Virginia Governor commutes 1,000th US execution

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Wednesday, November 30, 2005

Virginia Governor Mark Warner commuted the death sentence Tuesday of convicted murderer Robin Lovitt, preventing him from becoming the 1,000th person executed in the United States since the Supreme Court reinstated the death penalty in 1976. Lingering doubt over Lovitt's guilt was a key factor in Warner's decision. Lovitt's sentence has now been reduced to life imprisonment without the possibility of parole.

This is the first time Warner has granted clemency in his four years in office. All eleven previous clemency petitions have been denied. Warner chose this petition to be his first, and likely last, granted, noting that clemency should only be used in an "exceptional circumstance. Among these are circumstances in which the normal and honored processes of our judicial system do not provide adequate relief - circumstances that, in fact, require executive intervention to reaffirm public confidence in our justice system" [1].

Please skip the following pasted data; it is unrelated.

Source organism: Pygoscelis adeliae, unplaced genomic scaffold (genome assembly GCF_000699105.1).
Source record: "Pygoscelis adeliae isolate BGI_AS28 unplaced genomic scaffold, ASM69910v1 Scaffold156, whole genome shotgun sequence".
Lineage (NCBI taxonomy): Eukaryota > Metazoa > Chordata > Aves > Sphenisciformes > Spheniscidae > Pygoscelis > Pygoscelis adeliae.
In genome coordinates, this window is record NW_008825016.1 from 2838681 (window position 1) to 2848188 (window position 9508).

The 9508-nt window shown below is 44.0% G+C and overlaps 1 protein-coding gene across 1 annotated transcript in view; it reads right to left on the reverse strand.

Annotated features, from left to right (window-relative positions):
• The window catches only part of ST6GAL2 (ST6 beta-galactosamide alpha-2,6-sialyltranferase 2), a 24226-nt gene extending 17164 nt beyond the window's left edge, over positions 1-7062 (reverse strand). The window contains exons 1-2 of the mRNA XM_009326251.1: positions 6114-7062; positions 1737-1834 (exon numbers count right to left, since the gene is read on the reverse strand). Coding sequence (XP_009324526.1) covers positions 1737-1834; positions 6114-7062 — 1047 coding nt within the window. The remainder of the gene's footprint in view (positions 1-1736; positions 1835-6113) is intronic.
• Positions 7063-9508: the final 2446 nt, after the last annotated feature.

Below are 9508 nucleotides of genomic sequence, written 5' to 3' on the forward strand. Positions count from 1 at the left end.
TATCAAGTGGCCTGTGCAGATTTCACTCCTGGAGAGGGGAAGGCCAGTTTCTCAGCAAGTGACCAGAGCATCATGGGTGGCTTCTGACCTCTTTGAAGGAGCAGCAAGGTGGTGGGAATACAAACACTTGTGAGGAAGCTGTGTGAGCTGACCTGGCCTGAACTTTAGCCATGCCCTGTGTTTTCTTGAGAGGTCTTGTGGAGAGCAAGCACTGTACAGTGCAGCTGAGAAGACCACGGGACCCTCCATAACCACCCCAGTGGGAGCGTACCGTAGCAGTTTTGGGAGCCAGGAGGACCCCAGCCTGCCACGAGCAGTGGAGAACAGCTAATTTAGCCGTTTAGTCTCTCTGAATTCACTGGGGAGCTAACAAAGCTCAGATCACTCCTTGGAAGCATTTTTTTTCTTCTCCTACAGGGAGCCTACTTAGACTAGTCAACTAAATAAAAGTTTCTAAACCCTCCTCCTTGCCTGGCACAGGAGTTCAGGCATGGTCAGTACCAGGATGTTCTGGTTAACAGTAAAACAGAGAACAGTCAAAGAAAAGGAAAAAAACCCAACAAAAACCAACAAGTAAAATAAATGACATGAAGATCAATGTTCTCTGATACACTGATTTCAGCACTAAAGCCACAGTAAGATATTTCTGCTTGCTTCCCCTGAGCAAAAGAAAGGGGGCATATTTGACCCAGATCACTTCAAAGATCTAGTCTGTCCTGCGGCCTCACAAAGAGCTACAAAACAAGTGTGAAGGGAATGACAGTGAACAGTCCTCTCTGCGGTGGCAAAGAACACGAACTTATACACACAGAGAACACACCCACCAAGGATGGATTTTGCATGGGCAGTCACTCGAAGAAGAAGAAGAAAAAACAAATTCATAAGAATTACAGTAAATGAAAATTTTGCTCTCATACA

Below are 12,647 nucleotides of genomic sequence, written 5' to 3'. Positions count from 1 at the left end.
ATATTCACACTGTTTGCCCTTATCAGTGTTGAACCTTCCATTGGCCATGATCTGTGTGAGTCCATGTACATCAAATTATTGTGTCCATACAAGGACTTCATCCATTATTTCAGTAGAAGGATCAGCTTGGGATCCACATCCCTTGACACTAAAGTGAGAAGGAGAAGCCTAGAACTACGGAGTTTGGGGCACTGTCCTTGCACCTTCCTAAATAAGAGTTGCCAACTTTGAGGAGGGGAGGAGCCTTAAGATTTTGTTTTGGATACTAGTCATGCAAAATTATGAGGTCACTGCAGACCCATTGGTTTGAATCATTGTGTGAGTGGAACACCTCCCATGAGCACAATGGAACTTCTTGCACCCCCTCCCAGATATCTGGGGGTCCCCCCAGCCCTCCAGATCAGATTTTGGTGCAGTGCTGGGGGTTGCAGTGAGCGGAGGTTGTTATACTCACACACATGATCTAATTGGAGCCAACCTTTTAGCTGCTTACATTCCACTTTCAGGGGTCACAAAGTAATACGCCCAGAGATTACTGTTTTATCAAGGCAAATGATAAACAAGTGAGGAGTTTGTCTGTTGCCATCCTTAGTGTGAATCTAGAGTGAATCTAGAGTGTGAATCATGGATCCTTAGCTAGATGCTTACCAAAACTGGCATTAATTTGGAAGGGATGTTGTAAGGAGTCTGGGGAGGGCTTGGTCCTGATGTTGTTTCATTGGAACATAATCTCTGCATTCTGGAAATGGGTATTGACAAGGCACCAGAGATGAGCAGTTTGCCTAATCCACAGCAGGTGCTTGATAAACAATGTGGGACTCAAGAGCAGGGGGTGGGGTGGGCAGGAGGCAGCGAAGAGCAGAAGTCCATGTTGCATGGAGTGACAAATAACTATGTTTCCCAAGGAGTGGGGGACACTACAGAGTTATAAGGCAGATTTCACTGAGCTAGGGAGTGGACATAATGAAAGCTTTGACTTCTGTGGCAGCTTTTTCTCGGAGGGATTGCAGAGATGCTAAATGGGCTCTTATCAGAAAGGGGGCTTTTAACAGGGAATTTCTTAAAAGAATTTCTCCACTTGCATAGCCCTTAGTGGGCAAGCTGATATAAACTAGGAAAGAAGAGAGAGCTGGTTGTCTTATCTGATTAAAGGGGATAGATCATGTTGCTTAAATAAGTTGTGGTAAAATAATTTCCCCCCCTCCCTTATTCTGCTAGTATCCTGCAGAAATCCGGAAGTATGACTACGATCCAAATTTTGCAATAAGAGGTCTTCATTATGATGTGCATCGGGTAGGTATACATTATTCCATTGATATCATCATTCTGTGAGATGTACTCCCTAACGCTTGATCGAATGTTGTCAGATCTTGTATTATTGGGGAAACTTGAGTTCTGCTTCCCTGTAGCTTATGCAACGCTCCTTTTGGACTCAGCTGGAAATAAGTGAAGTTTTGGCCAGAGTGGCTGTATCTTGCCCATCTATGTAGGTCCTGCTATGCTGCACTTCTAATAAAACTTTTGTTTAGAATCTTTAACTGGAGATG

Lovitt was sentenced to death in 1999 for the murder of a pool hall manager. His defense team, including former Independent Counsel Kenneth Starr, argued that DNA tests could have exonerated Lovitt, but weren't performed due to a mistake by a court clerk which resulted in key evidence being thrown away after the trial.

Due to the commution of Lovitt's sentence, Kenneth Boyd, who is scheduled to be executed in North Carolina on Friday, will likely become the 1,000th person executed since 1976.

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